What’s actually available, however, with the help of data companies that use analytics and digital assets, is so much more. Data that’s powered by geographic insights, culled from Census information and rich online histories, now make it possible for utility companies to learn more than they ever thought possible about the people they serve.
BlastPoint’s user-friendly platform reveals real-time insights that give utility companies “A-ha moments” about their customers and their not-yet customers, making it clear how best to reach them. Using heat maps, scoring algorithms, segmentation, ranking and filtering techniques, the shroud of secrecy between companies and customers has finally been lifted.
Armed with this new information, utility companies are determining which type of customer will respond better to a Facebook ad versus direct mail. They’re targeting environmentally-conscious customers with green messaging, and budget-conscious customers with cost-savings messaging.
“In the near future,” writes Jeff Hamel, Director of Global Energy and Enterprise Partnerships at Google, on Utilitydive.com, “utilities will be able to provide a richer, more personalized energy management experience to consumers—from alerts about storms and outages to reminders to pay a bill and easy ways to further save energy—to offer a more holistic view of home energy use. This is the level of transparency and engagement consumers are craving.”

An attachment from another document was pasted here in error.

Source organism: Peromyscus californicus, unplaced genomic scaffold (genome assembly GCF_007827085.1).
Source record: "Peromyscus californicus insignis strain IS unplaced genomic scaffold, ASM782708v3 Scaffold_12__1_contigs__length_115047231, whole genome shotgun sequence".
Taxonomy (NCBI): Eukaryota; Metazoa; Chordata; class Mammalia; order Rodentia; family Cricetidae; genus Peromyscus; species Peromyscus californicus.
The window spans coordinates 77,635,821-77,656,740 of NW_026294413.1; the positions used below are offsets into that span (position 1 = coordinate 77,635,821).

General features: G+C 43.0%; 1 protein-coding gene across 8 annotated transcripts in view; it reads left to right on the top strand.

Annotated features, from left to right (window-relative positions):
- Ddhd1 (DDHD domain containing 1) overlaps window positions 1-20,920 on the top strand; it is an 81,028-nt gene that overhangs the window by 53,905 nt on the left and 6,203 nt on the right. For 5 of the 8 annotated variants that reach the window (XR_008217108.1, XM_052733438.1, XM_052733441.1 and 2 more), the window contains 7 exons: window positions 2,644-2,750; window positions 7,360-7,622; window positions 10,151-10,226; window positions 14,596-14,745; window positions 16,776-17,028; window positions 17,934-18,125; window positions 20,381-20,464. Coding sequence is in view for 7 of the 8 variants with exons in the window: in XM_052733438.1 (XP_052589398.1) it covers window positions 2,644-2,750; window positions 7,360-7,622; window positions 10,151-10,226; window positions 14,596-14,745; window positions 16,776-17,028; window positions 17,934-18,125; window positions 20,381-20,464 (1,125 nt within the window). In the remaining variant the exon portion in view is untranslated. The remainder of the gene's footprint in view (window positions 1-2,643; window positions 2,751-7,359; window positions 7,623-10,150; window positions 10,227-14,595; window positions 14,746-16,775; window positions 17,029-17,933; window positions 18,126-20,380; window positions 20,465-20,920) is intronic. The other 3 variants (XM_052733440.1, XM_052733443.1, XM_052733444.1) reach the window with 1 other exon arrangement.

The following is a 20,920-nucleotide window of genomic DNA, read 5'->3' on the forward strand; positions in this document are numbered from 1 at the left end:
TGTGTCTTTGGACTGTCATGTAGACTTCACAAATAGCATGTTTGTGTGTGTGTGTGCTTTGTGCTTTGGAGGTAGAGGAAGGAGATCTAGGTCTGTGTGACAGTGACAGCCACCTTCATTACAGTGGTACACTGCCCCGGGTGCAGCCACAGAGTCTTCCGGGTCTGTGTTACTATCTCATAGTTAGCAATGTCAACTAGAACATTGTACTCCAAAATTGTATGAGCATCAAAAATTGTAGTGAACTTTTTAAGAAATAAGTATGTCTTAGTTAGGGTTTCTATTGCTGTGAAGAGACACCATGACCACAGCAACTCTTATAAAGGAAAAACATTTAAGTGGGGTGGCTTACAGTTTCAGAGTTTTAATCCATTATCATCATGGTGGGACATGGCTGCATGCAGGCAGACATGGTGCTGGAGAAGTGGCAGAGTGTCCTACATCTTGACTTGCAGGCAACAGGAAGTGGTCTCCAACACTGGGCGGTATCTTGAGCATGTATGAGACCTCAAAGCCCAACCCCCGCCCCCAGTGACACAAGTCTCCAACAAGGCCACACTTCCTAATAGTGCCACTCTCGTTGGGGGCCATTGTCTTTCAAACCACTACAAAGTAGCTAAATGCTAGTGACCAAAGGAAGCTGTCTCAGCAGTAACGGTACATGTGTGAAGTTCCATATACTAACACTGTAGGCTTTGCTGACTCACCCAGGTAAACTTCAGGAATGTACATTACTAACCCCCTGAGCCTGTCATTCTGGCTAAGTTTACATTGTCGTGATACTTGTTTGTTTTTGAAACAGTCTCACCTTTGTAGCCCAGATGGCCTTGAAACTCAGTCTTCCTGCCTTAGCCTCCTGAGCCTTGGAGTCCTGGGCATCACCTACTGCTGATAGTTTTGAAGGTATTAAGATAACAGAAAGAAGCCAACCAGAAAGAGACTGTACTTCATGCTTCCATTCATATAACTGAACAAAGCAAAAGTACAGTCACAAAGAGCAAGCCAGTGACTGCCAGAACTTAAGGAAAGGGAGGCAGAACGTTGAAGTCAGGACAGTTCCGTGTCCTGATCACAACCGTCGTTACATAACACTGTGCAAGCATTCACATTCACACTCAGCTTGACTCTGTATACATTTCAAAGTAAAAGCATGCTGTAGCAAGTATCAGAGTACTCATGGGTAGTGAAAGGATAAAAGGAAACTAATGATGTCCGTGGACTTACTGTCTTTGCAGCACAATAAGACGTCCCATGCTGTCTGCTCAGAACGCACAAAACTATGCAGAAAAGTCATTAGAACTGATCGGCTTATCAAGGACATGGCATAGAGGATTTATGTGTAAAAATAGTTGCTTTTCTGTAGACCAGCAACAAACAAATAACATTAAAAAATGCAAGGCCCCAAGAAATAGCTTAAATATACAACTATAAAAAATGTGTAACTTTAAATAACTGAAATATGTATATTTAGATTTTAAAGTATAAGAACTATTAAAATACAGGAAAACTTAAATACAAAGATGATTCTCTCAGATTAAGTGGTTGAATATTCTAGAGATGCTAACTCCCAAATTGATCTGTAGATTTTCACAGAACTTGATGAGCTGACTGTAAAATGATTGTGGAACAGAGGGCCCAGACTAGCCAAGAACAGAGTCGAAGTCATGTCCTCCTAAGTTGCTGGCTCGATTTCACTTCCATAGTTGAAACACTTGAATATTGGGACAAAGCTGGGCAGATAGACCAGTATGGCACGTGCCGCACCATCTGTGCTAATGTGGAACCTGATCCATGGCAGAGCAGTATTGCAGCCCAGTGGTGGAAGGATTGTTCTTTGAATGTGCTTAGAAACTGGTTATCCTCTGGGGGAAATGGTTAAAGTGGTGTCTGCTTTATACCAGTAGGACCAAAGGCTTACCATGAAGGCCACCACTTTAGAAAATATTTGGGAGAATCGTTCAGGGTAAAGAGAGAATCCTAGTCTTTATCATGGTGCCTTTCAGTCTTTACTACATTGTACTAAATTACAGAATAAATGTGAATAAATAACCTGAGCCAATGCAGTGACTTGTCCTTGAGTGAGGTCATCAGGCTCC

Energy providers and their marketing teams don’t need to wait for the future. The ability to understand more about their customers already exists. The time to start building tactical strategies that reach them effectively, keep them engaged and prompt them to adopt revenue-building products and services is now.
We’re escaping the Polar Vortex in Pittsburgh! Can’t wait to time travel to spring in NOLA for DistribuTECH 2019!
DistribuTECH is the utility industry’s leading smart grid conference and exposition, covering automation and control systems, energy efficiency, demand response, renewable energy integration, advanced metering, T&D system operation and reliability, power delivery equipment and water utility technology.The 11-track summit brings industry thought-leaders from all over the world opportunities to network, share knowledge and problem solve with worldwide utilities and product and service providers.
SHIFTING PAST ROADBLOCKS IN A DATA-DRIVEN WORLD